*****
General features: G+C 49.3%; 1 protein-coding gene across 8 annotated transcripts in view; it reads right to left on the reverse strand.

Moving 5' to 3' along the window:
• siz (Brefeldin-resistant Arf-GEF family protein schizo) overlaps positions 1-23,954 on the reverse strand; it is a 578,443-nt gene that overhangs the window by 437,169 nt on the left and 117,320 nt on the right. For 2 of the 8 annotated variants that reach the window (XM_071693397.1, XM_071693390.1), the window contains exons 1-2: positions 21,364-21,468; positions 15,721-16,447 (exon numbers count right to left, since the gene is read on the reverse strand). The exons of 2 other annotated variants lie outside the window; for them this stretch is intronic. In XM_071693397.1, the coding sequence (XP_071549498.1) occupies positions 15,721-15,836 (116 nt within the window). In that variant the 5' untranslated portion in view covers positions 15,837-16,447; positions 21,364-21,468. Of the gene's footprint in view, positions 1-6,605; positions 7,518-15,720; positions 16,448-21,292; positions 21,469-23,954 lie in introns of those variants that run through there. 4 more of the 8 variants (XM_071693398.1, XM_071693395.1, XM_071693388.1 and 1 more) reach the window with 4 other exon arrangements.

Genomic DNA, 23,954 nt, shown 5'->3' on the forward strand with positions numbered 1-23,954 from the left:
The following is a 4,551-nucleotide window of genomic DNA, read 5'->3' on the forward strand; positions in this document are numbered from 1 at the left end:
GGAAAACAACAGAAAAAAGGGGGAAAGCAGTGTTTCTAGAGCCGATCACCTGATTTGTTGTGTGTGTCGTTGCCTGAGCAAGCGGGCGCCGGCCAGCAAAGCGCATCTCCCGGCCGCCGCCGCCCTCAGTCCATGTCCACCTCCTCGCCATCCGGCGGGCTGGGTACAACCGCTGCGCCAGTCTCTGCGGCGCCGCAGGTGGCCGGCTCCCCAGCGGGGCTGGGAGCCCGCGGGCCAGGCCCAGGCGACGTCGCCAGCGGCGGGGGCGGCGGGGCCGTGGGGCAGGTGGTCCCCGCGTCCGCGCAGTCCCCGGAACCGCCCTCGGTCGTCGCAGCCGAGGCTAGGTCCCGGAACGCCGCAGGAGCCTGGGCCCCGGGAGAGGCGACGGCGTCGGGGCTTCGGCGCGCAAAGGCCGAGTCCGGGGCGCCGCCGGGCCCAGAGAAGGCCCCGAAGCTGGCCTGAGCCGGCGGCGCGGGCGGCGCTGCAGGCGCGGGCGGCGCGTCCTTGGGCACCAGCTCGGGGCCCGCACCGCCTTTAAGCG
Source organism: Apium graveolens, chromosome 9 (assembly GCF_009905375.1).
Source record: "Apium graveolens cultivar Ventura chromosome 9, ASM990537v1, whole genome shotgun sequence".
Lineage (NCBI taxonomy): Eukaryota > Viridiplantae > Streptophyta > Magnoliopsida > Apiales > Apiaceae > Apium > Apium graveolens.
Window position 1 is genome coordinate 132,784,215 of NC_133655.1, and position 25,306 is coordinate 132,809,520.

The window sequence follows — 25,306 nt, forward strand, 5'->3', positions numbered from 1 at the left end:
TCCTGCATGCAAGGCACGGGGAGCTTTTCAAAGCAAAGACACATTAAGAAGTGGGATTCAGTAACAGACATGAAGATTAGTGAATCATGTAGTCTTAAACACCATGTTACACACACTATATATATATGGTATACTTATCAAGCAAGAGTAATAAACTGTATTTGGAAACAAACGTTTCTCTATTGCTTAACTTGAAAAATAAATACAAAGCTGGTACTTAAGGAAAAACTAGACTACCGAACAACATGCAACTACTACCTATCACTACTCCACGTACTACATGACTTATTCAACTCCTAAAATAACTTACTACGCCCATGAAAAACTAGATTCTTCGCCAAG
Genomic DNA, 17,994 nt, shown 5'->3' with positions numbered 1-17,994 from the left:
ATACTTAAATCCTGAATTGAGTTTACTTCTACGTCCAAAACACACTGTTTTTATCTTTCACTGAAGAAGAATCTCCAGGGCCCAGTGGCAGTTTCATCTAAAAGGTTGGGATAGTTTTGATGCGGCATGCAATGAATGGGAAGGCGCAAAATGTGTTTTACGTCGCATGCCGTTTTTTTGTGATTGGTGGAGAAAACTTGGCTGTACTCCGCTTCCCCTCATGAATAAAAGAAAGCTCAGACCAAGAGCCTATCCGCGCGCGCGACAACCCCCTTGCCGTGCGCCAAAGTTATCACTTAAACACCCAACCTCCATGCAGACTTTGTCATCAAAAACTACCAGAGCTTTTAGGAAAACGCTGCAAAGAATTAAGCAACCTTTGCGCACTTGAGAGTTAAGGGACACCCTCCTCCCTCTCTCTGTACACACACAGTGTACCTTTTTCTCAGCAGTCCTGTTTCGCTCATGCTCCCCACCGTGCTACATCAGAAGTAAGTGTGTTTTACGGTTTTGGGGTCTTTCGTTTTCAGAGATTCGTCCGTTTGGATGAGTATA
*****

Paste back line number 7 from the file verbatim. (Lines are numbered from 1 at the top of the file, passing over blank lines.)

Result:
Source organism: Apium graveolens, chromosome 9 (assembly GCF_009905375.1).